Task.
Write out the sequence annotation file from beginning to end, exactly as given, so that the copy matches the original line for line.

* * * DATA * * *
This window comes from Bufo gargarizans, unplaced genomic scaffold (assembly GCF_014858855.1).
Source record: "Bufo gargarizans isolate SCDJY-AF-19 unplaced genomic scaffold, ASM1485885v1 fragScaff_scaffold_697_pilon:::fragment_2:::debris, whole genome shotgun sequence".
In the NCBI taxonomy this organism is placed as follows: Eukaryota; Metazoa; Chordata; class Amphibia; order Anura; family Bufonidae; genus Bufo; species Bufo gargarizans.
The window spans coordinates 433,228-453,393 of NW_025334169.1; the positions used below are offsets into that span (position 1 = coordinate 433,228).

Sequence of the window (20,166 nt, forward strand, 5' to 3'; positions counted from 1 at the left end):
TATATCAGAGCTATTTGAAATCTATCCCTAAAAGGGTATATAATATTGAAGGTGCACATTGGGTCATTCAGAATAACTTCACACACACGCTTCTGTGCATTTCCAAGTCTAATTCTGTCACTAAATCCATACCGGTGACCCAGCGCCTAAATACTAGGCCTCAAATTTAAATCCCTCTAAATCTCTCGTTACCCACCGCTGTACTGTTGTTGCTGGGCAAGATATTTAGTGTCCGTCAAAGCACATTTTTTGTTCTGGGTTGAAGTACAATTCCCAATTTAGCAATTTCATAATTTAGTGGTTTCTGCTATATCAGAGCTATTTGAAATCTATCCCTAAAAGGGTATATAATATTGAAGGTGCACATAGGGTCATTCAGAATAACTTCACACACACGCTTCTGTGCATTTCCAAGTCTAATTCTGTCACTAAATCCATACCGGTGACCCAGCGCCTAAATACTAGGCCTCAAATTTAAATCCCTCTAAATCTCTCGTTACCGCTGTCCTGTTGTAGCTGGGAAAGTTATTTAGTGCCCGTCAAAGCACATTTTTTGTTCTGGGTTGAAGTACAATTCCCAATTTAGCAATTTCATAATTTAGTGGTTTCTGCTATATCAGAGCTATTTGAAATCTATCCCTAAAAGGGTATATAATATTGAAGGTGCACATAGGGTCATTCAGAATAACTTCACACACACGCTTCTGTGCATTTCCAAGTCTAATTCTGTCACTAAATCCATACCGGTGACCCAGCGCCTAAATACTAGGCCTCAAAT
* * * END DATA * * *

This window comes from Bufo gargarizans, unplaced genomic scaffold (assembly GCF_014858855.1).
Source record: "Bufo gargarizans isolate SCDJY-AF-19 unplaced genomic scaffold, ASM1485885v1 fragScaff_scaffold_697_pilon:::fragment_2:::debris, whole genome shotgun sequence".
In the NCBI taxonomy this organism is placed as follows: Eukaryota; Metazoa; Chordata; class Amphibia; order Anura; family Bufonidae; genus Bufo; species Bufo gargarizans.
The window spans coordinates 433,228-453,393 of NW_025334169.1; the positions used below are offsets into that span (position 1 = coordinate 433,228).

Sequence of the window (20,166 nt, forward strand, 5' to 3'; positions counted from 1 at the left end):
TATATCAGAGCTATTTGAAATCTATCCCTAAAAGGGTATATAATATTGAAGGTGCACATTGGGTCATTCAGAATAACTTCACACACACGCTTCTGTGCATTTCCAAGTCTAATTCTGTCACTAAATCCATACCGGTGACCCAGCGCCTAAATACTAGGCCTCAAATTTAAATCCCTCTAAATCTCTCGTTACCCACCGCTGTACTGTTGTTGCTGGGCAAGATATTTAGTGTCCGTCAAAGCACATTTTTTGTTCTGGGTTGAAGTACAATTCCCAATTTAGCAATTTCATAATTTAGTGGTTTCTGCTATATCAGAGCTATTTGAAATCTATCCCTAAAAGGGTATATAATATTGAAGGTGCACATAGGGTCATTCAGAATAACTTCACACACACGCTTCTGTGCATTTCCAAGTCTAATTCTGTCACTAAATCCATACCGGTGACCCAGCGCCTAAATACTAGGCCTCAAATTTAAATCCCTCTAAATCTCTCGTTACCGCTGTCCTGTTGTAGCTGGGAAAGTTATTTAGTGCCCGTCAAAGCACATTTTTTGTTCTGGGTTGAAGTACAATTCCCAATTTAGCAATTTCATAATTTAGTGGTTTCTGCTATATCAGAGCTATTTGAAATCTATCCCTAAAAGGGTATATAATATTGAAGGTGCACATAGGGTCATTCAGAATAACTTCACACACACGCTTCTGTGCATTTCCAAGTCTAATTCTGTCACTAAATCCATACCGGTGACCCAGCGCCTAAATACTAGGCCTCAAAT